About a year ago, after the expose by a national periodical of a 20 year span of child sexual abuse in a major Charedi Yeshiva. It was by one of the rebbeim. After the story was publishewd the Torah world was widely accused of covering up most such charges and of sweeping all reports of abuse under the carpet. Shortly thereafter at an Agudah convention Rabbi Matisyahu Salomon responded to that accusation that if rabbinic authorities sweep things under the carpet, it is because the Torah requires them to do so.
In response to that Rabbi Mark Dratch wrote a respectful article in essence saying that there is no more room under the carpet. A twenty year period of multiple cases of sexual abuse by the accused rebbe was enabled by just such an attitude.
There has not been a response by the rabbinic leadership in the Torah world as represented in Agudah until now. An article in the most recent issue of the Jewish Observer located on the Ohel website finally addresses it. And I applaud their new attitude. A member of the Agudah Moetzes clearly states that he agrees with Rabbi Dratch and in fact actually preceded him in the admission that things like this have been covered up too long:
HaRav Avrohom Chaim Levin, Shlita, Rosh Hayeshiva of Telz Chicago, addressing several hundred principals at a Torah U’Mesorah convention in May 2002 on the issue of child molestation stated, “there is no more room under the carpet”. And most recently at Torah U’Mesorah’s convention in May 2007, HaRav Levin encouraged every yeshiva, day school and high school to address and respond to this issue.
I was a bit disappointed at the rather lukewarm tone of that article. Aside from the recommendations about what parents can and should do about educating their children properly, I found no sense of urgency about it. Nor did I see any real compassion for past victims, outrage at the perpetrators, or remorse over mistakes that have clearly been made.
There is also a serious flaw in a key componenet of the new approach. Rabbi Gil Student and others have pointed this out. It is with the following statement:
On the issue of mesirah, reporting, it states “such action may include, under appropriate circumstances, reporting to the civil authorities when the principal determines that there is reason to believe that inappropriate activity has in fact occurred, insofar as halacha and secular law require such reporting”.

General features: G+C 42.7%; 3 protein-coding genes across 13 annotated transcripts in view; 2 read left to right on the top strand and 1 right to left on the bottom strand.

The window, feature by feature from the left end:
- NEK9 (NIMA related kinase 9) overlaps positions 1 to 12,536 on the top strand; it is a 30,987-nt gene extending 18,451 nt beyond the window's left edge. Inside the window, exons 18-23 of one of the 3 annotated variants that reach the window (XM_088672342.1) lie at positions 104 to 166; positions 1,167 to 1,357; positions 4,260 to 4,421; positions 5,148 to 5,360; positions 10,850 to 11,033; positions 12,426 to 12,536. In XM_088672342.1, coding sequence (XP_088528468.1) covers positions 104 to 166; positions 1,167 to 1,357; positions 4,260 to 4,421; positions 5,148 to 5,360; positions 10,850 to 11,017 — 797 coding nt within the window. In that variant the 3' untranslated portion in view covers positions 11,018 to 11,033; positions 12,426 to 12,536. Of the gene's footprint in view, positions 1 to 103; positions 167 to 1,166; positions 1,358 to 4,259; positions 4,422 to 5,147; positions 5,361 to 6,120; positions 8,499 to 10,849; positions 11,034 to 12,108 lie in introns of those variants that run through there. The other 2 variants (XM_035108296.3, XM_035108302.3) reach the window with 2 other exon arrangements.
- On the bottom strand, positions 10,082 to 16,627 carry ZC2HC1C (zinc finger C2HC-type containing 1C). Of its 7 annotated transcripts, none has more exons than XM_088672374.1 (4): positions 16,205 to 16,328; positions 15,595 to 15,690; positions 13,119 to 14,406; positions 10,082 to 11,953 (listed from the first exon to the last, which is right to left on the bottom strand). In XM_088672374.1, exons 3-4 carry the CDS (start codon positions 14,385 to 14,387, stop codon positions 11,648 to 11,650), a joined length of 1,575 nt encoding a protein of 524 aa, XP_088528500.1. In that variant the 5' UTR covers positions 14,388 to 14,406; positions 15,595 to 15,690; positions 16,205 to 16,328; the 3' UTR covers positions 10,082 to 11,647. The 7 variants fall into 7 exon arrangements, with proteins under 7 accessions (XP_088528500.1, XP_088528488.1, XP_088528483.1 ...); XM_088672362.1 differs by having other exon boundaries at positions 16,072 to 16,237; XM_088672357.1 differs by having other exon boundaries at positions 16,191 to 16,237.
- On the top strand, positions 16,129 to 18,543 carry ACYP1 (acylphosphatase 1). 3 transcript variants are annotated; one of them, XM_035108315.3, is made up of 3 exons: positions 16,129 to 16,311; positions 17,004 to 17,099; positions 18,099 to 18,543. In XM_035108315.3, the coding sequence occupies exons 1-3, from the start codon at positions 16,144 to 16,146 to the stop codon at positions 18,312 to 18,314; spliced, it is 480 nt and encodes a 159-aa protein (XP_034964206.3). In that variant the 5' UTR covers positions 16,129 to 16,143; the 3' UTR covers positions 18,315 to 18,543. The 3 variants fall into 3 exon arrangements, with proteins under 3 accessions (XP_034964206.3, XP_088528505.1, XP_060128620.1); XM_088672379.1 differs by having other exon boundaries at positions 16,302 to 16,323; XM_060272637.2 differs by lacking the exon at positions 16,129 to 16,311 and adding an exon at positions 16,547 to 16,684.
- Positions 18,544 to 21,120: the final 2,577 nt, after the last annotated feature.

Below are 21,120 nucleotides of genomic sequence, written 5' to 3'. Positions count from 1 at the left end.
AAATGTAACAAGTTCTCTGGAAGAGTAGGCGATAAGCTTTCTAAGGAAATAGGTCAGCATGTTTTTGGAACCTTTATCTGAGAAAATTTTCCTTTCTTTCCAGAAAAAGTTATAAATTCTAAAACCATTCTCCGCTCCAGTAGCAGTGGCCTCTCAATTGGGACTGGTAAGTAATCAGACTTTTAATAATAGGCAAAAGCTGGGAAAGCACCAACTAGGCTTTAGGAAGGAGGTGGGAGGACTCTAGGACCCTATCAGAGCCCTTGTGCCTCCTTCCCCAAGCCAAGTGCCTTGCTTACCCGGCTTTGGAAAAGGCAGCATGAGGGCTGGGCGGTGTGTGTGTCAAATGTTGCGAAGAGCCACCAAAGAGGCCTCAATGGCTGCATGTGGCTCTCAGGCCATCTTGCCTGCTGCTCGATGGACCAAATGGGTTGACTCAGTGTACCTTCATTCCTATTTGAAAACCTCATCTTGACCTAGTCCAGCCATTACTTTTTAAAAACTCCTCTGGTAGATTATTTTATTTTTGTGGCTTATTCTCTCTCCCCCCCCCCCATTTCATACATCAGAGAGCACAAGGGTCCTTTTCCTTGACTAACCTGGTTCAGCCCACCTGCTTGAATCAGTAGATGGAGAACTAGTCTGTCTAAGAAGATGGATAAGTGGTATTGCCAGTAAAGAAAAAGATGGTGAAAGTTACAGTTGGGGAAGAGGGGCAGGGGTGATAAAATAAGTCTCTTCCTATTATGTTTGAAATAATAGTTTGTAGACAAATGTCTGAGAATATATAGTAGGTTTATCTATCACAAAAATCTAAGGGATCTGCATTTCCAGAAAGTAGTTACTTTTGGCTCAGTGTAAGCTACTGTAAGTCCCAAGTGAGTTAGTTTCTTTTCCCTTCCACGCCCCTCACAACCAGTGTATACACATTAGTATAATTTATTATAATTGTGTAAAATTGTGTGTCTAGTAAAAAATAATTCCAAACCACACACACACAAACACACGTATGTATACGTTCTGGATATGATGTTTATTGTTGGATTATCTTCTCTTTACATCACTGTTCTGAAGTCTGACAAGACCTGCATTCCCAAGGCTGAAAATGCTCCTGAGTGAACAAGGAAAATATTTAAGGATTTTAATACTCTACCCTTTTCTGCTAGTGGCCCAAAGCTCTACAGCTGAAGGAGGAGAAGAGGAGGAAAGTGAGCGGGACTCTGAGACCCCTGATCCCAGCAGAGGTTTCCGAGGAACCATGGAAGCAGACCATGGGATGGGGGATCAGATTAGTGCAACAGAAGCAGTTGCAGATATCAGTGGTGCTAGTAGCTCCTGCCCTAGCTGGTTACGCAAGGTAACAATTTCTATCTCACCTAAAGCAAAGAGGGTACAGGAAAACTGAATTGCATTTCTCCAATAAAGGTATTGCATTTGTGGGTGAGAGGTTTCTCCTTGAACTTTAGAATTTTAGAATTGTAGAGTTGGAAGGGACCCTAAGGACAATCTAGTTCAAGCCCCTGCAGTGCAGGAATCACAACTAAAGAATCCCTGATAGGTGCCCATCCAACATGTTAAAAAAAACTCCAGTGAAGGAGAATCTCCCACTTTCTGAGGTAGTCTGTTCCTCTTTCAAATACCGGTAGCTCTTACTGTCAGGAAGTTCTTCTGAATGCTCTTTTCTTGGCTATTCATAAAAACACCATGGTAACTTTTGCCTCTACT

To leave such matters in the hands of a single individual who has a personal stake in the issue is pure folly. No matter how sincere and dedicated a principal may be, he will always be thinking about how the school will look and therefore be more reticent about reporting an accusation to the authorities. And that is dangerous.
It is imperative that there be an impartial individual involved in making such decisions. In fact, I would not leave it to any one individual but to several key ones including the principal, the lay leadership and professionals who deal with these kinds of issues are experienced in such issues. The guiding factor should always be the welfare of the children, not the welfare of the school. As such I would place heavy weight on the professional's view.
There is also a common misconception about child sexual abuse that is exposed as a myth in this article And as is usually the case, the Torah world is the last to hear about it as this seems to be pretty much common knowledge these days:
Ninety percent of children who are molested know their abuser. Parents cannot speak about “stranger danger” with their young children and expect them to understand this also means not becoming a victim at the hands of a relative, neighbor or rebbe. This lies at the heart of the complexity of child molestation, being hurt by a person a young child or teenager knows, trusts, loves or admires.
This is why it is so shocking when a rebbe is caught. The person that parents trust the most is the very one who betrays them. If abuse ever happens it is the trusted people that are the most suspect. And this is so very unfortunate because most loved ones are not like that and they are the most suspect. And that can harm a natural and warm loving relationship between a rebbe and a talmid and even close family relationships.
Another important point made in this article is that it is time to consider educating our young people about sexual matters in the more structured setting of a school. This subject has been taboo for many years but I believe that the taboo is in part responsible for the problem as it leaves our children unprepared for potential sexual abuse.
It also makes the point that sex abuse is vastly under reported. I find this to be highly credible. The stigma of suffering abuse is a factor in the world at large but in the Torah world the stigma is far greater. That makes dealing with the issue and even more so treating the victims…that much harder.
In short, I commend the Jewish Observer for finally responding to this issue in a forthright manner. The article contains much information and I recommend reading it. I only wish it had been a little more passionate about the subject and contrite about past errors.
But the one big criticism I have is the handing over to a single individual the decision of reporting incidences of abuse to the authorites. The principal has a personal interest here. This is a huge mistake that can perpetuate cover-ups. And if that happens we will continue to add to the victims. And that is unconscionable.